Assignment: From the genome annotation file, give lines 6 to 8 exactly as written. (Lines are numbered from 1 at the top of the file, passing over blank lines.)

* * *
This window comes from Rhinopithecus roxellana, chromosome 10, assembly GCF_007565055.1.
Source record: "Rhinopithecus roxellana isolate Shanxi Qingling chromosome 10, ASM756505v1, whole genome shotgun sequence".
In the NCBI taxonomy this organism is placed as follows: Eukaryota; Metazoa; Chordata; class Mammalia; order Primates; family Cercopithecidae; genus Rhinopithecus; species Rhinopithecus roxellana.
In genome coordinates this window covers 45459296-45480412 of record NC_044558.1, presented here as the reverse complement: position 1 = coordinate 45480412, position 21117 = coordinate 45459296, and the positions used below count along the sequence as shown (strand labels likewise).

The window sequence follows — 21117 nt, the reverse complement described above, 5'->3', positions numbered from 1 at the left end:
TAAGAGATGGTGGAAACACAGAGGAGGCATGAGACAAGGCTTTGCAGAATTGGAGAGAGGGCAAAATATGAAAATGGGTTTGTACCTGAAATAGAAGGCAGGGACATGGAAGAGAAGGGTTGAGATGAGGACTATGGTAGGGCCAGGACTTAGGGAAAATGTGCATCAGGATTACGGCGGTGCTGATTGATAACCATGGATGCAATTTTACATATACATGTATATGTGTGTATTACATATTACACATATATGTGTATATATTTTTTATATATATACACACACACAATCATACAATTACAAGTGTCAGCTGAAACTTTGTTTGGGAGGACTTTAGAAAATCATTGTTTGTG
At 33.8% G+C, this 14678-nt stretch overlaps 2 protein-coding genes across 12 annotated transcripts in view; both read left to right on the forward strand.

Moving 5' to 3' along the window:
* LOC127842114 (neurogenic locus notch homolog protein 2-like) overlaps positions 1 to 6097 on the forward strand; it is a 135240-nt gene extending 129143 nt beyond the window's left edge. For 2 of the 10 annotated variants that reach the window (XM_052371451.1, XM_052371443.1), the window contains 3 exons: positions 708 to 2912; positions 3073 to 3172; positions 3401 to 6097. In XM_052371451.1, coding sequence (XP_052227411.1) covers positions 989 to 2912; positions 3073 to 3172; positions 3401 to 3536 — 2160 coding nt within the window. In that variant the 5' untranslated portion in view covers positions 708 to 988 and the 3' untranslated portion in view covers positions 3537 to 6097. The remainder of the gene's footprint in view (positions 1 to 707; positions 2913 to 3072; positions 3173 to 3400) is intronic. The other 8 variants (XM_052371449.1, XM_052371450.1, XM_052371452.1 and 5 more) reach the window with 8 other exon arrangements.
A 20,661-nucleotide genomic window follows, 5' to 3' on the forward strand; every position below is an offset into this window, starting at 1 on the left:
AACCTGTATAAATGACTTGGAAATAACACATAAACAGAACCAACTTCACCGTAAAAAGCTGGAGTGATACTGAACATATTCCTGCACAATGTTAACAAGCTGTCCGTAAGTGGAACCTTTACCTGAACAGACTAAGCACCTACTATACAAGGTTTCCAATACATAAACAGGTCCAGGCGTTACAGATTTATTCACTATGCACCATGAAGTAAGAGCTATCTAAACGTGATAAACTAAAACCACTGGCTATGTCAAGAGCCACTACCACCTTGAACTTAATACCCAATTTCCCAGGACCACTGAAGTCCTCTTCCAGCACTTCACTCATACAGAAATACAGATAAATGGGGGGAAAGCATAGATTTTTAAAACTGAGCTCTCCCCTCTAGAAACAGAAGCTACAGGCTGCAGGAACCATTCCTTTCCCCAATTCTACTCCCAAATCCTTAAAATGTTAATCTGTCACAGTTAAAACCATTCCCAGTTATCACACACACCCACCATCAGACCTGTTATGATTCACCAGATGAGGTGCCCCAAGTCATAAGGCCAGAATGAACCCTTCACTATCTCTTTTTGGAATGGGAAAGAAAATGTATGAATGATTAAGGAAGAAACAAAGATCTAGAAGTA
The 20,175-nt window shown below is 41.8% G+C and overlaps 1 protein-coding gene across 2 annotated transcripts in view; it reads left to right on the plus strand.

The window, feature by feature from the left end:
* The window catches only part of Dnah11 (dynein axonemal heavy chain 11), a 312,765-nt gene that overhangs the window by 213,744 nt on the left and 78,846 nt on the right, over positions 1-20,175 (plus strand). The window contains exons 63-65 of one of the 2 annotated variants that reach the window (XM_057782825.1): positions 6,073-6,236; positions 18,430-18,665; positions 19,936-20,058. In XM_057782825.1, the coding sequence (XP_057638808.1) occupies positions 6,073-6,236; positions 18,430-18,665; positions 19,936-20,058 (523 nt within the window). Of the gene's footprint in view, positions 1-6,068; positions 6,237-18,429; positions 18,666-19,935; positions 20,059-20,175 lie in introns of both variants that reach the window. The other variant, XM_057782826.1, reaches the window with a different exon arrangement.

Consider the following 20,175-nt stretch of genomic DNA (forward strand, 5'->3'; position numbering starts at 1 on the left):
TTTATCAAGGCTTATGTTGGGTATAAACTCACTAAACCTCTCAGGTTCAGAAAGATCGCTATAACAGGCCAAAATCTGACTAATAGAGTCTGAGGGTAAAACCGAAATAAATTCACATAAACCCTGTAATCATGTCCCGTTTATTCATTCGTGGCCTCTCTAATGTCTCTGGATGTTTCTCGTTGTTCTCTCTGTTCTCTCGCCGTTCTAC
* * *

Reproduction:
TAAGAGATGGTGGAAACACAGAGGAGGCATGAGACAAGGCTTTGCAGAATTGGAGAGAGGGCAAAATATGAAAATGGGTTTGTACCTGAAATAGAAGGCAGGGACATGGAAGAGAAGGGTTGAGATGAGGACTATGGTAGGGCCAGGACTTAGGGAAAATGTGCATCAGGATTACGGCGGTGCTGATTGATAACCATGGATGCAATTTTACATATACATGTATATGTGTGTATTACATATTACACATATATGTGTATATATTTTTTATATATATACACACACACAATCATACAATTACAAGTGTCAGCTGAAACTTTGTTTGGGAGGACTTTAGAAAATCATTGTTTGTG
At 33.8% G+C, this 14678-nt stretch overlaps 2 protein-coding genes across 12 annotated transcripts in view; both read left to right on the forward strand.

Moving 5' to 3' along the window: